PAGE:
My partner in quilt teaching, Carolann Palmer, had decided that she was done going to Africa. She felt a leading that she was released to hand that work on to another teacher. The workshop was already scheduled two months away. Who could I get to come with me to teach quilt making to traumatized women in Burundi on such short notice?
In one of those “duh” moments it occurred to me that Carolann and I had trained 16 women to teach quilt making at a workshop one year earlier. Why not hire two of those trained women to teach this upcoming workshop? They already live there, saving on transportation costs, and they already speak the language, saving on interpretation costs. Plus it would give a great deal of status and would provide a week’s income for some very poor women. So Trauma Healing and Reconciliation Services (THARS) chose two of the best quilt makers from the first workshop to teach the second one.
The students were arriving at the THARS training center near Gitega from all over Burundi. As they met their teachers they were dismayed to find that the teachers were Batwa (Pygmies). In many places in Africa the Twa people are still very much discriminated against. Historically they have not been allowed to attend schools or serve in many jobs. They were sometimes not considered to be fully human.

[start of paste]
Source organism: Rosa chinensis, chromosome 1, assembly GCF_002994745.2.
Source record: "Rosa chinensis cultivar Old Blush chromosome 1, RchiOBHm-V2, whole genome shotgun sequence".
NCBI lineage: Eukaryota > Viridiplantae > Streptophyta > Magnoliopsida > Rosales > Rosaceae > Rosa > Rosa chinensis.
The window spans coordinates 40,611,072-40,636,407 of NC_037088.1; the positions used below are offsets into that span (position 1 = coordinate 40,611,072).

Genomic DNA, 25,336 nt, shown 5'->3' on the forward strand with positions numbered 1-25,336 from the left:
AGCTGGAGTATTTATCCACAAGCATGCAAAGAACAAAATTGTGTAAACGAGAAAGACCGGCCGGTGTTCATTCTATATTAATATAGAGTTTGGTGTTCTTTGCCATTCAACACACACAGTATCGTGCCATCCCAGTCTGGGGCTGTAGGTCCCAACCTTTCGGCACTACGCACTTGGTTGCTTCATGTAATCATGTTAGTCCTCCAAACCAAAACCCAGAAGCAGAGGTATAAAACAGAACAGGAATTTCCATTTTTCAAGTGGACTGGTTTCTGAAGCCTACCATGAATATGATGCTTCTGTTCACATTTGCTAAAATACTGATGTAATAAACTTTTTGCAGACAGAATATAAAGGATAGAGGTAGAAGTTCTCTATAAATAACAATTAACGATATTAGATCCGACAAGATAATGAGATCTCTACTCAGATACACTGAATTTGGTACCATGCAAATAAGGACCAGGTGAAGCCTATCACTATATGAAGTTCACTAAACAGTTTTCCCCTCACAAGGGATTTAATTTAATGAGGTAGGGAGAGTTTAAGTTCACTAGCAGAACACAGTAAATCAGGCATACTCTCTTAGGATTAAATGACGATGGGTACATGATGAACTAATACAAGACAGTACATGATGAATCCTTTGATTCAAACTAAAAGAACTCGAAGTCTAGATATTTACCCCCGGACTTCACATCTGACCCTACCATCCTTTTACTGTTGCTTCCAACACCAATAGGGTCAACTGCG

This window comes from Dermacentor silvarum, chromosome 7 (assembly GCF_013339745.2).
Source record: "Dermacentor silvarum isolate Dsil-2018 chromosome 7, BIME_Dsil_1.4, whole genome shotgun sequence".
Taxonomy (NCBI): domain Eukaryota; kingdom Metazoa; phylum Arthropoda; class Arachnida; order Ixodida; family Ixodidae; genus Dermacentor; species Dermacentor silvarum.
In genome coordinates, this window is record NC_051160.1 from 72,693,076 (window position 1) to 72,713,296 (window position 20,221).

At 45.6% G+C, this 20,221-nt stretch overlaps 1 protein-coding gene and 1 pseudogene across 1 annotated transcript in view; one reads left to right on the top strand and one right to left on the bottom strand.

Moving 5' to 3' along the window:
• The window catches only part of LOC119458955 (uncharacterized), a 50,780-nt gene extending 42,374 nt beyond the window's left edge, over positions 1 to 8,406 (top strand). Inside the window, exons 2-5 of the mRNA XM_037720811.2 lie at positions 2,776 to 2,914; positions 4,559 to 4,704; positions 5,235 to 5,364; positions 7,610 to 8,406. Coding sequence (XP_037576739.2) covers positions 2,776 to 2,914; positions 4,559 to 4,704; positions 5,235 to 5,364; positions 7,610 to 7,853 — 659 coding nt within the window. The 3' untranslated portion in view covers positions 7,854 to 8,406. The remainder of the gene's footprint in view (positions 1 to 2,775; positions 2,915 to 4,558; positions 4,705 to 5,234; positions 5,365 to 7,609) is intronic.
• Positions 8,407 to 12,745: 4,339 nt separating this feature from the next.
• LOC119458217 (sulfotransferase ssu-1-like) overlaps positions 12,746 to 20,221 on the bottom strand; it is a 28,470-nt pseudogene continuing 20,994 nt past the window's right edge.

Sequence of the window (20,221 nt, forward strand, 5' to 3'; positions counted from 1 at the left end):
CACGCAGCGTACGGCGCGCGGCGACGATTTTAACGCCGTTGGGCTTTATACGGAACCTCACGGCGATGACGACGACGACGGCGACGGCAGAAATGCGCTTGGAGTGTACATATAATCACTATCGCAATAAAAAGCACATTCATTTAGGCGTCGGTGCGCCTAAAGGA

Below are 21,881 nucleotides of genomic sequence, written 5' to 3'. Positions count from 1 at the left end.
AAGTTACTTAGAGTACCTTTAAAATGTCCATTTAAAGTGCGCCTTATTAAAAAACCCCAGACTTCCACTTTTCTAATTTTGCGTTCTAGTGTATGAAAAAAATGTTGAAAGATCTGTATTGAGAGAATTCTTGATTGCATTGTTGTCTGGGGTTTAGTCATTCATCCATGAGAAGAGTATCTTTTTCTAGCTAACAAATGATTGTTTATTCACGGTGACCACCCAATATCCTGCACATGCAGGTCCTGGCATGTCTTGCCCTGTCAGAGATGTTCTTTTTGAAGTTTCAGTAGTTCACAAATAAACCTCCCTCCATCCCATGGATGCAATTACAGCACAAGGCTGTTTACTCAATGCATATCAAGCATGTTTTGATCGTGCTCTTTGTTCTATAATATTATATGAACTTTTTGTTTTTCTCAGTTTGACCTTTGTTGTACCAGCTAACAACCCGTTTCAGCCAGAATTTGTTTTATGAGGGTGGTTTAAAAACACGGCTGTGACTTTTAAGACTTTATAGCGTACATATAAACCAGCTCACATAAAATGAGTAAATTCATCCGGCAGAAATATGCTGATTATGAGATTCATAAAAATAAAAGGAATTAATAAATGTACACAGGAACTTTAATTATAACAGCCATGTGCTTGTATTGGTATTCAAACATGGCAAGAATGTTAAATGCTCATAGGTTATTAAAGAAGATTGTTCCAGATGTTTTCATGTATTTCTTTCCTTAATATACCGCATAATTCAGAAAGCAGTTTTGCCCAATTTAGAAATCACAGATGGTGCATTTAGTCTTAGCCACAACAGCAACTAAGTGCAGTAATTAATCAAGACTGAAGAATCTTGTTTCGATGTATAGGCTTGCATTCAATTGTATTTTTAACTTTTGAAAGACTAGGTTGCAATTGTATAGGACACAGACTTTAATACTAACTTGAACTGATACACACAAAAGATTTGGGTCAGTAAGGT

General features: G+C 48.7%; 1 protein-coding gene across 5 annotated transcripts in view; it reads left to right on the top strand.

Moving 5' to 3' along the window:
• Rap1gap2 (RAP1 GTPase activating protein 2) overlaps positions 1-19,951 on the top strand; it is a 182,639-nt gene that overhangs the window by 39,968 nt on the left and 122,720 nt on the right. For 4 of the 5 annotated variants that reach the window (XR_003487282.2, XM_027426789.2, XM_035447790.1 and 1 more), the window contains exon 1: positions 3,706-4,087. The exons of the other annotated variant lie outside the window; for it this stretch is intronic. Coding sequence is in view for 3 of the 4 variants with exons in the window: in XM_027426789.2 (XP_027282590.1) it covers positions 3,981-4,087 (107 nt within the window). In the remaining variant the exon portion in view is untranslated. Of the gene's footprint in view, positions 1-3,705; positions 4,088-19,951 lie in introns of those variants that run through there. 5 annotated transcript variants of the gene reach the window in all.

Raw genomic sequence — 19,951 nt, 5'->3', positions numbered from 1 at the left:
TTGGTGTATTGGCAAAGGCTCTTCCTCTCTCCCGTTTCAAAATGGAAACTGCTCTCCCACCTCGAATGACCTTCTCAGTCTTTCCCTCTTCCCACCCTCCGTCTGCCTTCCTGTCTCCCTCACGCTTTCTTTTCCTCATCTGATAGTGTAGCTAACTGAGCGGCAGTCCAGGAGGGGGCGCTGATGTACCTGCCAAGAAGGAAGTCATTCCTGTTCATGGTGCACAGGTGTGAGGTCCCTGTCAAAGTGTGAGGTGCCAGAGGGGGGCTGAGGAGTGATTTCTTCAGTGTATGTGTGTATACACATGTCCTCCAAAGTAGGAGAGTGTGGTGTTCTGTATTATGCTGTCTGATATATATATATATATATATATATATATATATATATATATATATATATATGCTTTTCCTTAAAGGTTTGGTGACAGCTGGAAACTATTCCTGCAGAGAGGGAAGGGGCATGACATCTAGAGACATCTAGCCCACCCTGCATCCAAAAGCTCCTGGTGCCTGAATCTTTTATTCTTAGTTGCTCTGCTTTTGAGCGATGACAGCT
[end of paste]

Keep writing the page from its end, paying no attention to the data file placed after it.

These discriminations are changing, but attitudes take longer to change than laws. The arriving students spoke hurtful, hateful things against their Twa teachers. Rather than shake our fingers at them, or chide them in any way, we just set about teaching quilt making.
After several days, we were taking a break outside in the beautiful sunshine and having a class meeting to discuss how the students will pass on their newfound skills. The students started spontaneously apologizing to their teachers and said that though we all come from different backgrounds, different places, different ethnic groups we will leave this place as friends.
Quilt making is helping to heal the hatred between the Hutu, Tutsi, and Twa ethnic groups of Burundi.
Contributed by Patty Federighi, North Seattle Friends